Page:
Anyway, I stopped at the Mulligans; I went to Nash’s and bought Pa’s magazine. Finally, I arrived at the A&P. Well, Henry, the clerk, when he saw me–he could hardly speak. He told me George had been shot. I just couldn’t believe it. He said the lucky thing was that a customer who had just come in had a car parked out front, and he was able get to George right over to the hospital. Well, of course I didn’t bother buying any of the things I had been sent to get. I just turned around and ran out of there, ran all the way home, my sled bouncing along behind me. I got there so out of breath I couldn’t even get the words out. But Ma and Pa already knew. Someone had called from the hospital and they were putting on their hats and coats. I wanted to go with them, but they told me to stay home and help Mary and Margaret with the little boys. (John had just turned four, and Philip was only two.)

They told us later, that when they got to the hospital, two policemen were waiting; they had Lester Walsh with them. “Mr. Flynn, do you want to press charges?” the Police sergeant asked.

“I don’t care about this man,” Pa said, walking right past them all. “I just want to see my son.” So Lester Walsh never did get arrested.

The bullet had gone right through George’s upper torso and out through his back; they actually found it under him when they were first examining him in the hospital. It had gone through his liver, which was serious. It was touch and go for a while. Dr. Emerson operated on George. He must have done a good job because eventually George got better and came home.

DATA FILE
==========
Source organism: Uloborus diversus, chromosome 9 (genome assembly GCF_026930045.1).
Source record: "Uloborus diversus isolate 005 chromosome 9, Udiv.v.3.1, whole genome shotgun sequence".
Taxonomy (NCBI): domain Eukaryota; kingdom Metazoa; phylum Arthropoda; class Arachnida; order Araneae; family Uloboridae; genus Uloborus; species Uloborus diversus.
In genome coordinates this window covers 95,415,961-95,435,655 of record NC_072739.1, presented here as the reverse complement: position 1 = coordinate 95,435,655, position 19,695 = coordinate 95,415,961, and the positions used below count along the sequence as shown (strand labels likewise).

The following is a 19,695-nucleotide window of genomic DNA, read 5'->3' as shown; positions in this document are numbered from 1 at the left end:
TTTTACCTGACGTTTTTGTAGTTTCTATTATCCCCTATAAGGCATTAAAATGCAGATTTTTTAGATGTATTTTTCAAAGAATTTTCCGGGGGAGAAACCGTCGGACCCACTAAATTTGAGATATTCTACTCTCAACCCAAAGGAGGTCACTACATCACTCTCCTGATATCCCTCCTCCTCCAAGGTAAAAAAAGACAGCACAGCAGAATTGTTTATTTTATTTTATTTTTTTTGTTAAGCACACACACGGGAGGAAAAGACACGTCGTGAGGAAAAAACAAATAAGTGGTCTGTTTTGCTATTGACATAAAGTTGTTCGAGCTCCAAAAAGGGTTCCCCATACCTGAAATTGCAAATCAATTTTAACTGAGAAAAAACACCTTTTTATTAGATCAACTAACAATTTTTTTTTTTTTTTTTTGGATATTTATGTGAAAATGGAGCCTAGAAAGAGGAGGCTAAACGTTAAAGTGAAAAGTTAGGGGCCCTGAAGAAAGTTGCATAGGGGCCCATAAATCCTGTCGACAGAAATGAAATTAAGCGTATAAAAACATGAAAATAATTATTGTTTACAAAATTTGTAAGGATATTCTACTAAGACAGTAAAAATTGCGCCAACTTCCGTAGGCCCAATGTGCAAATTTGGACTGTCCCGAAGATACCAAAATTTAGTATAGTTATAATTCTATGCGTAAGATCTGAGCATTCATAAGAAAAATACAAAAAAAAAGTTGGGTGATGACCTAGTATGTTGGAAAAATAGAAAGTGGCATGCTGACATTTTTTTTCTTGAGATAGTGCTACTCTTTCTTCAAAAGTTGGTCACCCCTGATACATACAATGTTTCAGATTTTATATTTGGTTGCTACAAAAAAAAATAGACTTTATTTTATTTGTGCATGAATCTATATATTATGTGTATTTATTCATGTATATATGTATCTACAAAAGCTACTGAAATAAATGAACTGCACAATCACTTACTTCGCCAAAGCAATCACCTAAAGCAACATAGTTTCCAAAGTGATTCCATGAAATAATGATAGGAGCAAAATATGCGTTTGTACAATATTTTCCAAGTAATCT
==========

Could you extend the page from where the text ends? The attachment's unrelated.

Things weren’t the same for us while George was in the hospital. He was the one who always livened things up around the house. We all missed him. But the one who seemed to miss him most was Rover, our dog. Each night at suppertime, Rover would circle the table sniffing at George’s empty chair, then he’d walk to the kitchen door and back before collapsing on the dining room floor in disgust.

The dog was really upset. Mary and I discussed it. And we decided, maybe it would help if we could show him where George was. So the next Saturday, after George had been gone for a whole week, we took the dog and set off… up White Street to Union Street, across the Square and up Columbian Street. The hospital was in a mansion where people had been living up until two years before. The big front room was the main ward. It had floor-to-ceiling windows, and that made it pretty easy for us to see inside.